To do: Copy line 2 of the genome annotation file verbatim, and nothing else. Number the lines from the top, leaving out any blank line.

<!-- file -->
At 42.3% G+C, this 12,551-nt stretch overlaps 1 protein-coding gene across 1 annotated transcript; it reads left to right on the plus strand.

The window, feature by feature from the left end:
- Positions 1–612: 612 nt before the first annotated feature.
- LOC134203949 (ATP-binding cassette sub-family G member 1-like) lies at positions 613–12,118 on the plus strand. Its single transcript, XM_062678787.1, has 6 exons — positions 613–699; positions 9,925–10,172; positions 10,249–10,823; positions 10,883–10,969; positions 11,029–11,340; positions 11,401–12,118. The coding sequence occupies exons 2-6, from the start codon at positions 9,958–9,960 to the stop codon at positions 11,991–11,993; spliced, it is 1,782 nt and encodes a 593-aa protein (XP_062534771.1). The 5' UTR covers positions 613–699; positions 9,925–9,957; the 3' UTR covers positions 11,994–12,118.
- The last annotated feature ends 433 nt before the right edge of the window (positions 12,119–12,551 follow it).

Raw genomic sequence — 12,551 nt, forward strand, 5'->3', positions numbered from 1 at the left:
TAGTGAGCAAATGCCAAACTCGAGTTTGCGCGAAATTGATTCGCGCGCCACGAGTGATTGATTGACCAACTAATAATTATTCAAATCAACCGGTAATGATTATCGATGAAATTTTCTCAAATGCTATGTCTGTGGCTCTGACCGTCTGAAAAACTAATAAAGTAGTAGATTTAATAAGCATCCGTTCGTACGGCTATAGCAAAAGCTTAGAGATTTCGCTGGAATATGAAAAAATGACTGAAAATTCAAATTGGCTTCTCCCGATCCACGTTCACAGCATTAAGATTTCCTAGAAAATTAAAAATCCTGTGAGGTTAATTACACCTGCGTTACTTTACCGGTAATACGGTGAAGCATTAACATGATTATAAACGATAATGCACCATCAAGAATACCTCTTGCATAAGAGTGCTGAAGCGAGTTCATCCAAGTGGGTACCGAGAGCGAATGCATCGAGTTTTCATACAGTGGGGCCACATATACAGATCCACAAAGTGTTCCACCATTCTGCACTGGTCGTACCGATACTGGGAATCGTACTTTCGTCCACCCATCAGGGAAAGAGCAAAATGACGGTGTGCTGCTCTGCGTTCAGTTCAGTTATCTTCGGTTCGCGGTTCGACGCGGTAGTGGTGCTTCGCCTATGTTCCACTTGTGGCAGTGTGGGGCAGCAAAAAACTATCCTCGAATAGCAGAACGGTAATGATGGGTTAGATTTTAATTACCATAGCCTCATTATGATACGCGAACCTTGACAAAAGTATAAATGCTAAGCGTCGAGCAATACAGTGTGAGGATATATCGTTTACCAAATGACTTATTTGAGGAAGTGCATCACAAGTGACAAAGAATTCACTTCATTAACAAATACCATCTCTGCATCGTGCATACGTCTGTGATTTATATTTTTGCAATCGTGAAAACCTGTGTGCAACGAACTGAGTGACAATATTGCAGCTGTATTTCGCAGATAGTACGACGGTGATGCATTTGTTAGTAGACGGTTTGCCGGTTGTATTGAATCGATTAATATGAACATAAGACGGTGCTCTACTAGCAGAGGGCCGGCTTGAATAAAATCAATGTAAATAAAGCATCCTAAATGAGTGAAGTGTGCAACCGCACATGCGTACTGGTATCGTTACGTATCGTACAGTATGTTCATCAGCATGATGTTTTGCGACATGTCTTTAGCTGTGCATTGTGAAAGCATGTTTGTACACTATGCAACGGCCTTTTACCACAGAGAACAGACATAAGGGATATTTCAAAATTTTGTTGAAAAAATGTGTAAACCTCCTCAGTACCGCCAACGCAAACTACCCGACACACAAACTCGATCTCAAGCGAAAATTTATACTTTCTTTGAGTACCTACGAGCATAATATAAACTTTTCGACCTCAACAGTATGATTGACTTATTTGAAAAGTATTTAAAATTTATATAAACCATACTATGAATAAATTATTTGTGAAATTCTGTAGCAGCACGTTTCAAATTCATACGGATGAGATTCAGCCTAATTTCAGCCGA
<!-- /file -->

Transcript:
The window, feature by feature from the left end: